The fourth issue raised by Feazell on appeal--"whether the district court applied the correct legal standard in evaluating the sufficiency of Tropicana's defense to the Title VII claims"--is in fact a restatement of this same complaint. Feazell contends that Tropicana's rebuttal evidence was legally insufficient even when measured under the McDonnell Douglas standard. She argues that because Tropicana failed to explain how its company-wide seniority and supervisory seniority impact upon an employee's salary, such factors cannot constitute sufficient rebuttal evidence even under the McDonnell Douglas burden of production

The defendant's burden under McDonnell Douglas is to produce evidence that articulates a legitimate non-discriminatory reason for the action at issue and that frames the factual issue with sufficient clarity to give the plaintiff a full and fair opportunity to demonstrate pretext. Burdine, 450 U.S. at 255-56, 101 S.Ct. 1094-95. Feazell argues that by failing to explain just how company seniority or supervisory experience affects salaries, Tropicana denied her a full and fair opportunity to demonstrate that these profferred reasons were pretext.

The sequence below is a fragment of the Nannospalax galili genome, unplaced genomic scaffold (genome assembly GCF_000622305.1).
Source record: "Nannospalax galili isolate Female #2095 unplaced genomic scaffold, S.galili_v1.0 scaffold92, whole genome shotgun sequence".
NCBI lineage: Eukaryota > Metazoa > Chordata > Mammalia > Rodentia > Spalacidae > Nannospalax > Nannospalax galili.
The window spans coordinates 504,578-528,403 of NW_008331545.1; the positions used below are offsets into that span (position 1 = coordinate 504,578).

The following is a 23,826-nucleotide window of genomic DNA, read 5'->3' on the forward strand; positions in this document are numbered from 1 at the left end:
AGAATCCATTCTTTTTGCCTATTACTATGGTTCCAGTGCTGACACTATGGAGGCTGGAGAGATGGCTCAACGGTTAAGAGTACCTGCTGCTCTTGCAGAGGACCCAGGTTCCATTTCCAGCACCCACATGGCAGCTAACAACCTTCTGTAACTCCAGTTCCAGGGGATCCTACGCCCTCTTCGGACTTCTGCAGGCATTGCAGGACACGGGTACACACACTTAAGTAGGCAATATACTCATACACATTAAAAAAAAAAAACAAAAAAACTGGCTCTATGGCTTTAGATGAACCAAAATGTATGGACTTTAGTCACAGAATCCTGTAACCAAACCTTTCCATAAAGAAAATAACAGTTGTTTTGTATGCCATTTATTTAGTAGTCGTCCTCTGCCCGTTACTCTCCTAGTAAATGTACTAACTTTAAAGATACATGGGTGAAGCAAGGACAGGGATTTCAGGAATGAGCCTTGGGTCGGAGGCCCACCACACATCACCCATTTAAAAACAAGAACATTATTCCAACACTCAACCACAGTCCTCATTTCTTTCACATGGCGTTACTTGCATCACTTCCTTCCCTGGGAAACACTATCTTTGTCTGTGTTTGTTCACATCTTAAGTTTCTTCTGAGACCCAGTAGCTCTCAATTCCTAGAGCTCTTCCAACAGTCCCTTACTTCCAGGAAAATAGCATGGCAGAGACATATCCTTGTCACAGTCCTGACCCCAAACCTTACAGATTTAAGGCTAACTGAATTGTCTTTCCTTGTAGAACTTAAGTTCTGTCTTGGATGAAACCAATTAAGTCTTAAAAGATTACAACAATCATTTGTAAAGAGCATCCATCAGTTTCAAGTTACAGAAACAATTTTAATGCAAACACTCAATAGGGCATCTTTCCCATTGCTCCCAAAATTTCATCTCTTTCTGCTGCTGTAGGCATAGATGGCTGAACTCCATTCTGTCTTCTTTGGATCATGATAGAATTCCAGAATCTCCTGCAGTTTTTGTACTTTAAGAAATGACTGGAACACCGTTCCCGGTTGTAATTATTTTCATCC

According to Feazell, the problems inherent in such a rebuttal are remedied under the Equal Pay Act by requiring a defendant who attempts to rebut a prima facie showing of wage discrimination by relying on differences in seniority to show that the varying compensation levels at issue resulted from the application of a seniority "system." She argues that this same requirement should be inserted into Title VII. She does not argue that the law required the district court to apply this requirement, only that this court should adopt this requirement. It is not for this court to insert new standards into Title VII. Tropicana articulated non-discriminatory reasons for the wage differentials, and the district court was not clearly erroneous in finding that Tropicana thus satisfied its burden of production.

9

Tropicana had no clear salary grade classification system: persons in identical jobs might not earn the same salaries because salaries at any level were determined by an employee's initial salary (which turned on academic degrees, work experience, and market wages), promotion increases and annual merit increases. The nature of Tropicana's method of determining salaries renders it impossible to break down each salary into the percentage component parts plaintiff requests and thereby justifies the district court's analysis. A salary "system" such as Tropicana's is difficult to evaluate but our job is not to reevaluate the evidence, it is only to determine whether the district court's findings were sufficiently detailed to permit meaningful appellate review. The facts found by the district court were sufficient

10

The district court's findings of fact, including its findings of non-discrimination, are reviewed under the clearly erroneous standard. Pullman-Standard v. Swint, 456 U.S. 273, 287-290, 102 S.Ct. 1781, 1789-1791, 72 L.Ed.2d 66 (1982); ACLU of Georgia v. Rabun County, 698 F.2d 1098, 1110 (11th Cir.1983)